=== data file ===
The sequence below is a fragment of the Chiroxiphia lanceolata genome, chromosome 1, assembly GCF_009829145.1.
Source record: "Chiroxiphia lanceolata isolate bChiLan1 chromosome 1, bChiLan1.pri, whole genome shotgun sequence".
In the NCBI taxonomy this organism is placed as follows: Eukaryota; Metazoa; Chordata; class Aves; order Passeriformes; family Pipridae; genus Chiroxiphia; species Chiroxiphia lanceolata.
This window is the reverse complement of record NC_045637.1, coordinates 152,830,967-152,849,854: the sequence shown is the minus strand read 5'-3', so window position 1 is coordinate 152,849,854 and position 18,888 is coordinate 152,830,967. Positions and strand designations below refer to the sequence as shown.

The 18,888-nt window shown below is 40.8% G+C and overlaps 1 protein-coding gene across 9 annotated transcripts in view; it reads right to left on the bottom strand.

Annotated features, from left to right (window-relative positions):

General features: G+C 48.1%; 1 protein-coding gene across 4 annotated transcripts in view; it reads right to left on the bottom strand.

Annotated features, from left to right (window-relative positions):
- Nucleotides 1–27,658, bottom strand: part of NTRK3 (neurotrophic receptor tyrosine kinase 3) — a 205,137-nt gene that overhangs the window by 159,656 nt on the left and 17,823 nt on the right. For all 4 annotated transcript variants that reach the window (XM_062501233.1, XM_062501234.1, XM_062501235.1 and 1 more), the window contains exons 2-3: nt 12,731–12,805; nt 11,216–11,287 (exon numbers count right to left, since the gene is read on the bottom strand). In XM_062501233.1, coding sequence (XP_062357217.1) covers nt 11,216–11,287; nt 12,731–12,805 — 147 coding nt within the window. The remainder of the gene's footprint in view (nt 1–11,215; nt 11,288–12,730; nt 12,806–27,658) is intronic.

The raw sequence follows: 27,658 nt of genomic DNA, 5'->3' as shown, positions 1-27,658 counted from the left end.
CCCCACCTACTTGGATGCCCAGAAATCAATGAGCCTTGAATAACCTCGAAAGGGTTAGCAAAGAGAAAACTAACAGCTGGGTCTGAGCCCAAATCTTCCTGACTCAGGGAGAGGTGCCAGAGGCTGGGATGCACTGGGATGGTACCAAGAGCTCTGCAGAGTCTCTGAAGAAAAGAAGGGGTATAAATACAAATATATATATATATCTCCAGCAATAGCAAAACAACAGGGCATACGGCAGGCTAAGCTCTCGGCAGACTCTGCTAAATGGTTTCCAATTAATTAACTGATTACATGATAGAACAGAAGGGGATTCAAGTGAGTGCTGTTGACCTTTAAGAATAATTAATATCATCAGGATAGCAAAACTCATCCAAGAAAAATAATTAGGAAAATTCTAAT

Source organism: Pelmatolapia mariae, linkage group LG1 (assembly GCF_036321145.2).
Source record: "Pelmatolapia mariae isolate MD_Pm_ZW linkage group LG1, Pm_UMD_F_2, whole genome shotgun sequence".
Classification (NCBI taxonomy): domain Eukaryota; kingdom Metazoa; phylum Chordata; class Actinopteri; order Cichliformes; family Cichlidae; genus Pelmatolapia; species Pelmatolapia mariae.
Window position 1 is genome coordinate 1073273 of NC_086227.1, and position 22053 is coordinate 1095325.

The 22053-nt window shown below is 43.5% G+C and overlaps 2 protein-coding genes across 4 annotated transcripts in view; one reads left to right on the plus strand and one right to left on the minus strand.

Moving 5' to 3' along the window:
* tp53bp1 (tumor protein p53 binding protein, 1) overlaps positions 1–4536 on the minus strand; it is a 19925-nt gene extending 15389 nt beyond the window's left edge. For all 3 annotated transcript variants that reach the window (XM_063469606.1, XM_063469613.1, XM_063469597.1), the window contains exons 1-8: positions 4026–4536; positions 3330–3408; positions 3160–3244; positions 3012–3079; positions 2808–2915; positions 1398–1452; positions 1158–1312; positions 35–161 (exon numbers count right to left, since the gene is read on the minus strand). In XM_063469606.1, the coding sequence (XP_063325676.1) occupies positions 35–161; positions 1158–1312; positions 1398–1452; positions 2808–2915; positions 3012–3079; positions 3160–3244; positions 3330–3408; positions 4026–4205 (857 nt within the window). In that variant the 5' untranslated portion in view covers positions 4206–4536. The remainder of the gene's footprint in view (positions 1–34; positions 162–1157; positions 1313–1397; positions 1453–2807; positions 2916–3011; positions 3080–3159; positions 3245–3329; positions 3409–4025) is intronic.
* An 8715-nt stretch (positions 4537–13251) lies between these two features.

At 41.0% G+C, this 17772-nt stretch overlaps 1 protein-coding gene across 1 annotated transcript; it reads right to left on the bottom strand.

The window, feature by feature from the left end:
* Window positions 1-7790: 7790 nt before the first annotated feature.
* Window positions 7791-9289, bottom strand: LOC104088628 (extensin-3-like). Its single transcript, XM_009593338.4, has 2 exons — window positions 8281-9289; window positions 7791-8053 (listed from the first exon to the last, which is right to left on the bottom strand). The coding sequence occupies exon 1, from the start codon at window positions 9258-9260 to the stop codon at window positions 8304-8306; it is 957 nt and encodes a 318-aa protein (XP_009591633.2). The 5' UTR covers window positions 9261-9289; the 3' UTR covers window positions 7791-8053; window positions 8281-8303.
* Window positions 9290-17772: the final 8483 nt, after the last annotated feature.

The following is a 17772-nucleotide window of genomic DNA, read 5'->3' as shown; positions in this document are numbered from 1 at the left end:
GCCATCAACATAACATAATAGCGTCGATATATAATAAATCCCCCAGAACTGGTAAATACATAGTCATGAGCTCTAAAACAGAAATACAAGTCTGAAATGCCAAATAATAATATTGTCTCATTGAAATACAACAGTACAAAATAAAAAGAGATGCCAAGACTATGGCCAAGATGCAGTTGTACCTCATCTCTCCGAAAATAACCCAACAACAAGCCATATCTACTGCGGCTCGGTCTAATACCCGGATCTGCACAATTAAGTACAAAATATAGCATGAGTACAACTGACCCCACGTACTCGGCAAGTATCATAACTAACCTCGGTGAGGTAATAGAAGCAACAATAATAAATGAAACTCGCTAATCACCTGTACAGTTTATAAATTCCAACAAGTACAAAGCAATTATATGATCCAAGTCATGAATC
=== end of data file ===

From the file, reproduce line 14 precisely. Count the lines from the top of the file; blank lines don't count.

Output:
Classification (NCBI taxonomy): domain Eukaryota; kingdom Metazoa; phylum Chordata; class Actinopteri; order Cichliformes; family Cichlidae; genus Pelmatolapia; species Pelmatolapia mariae.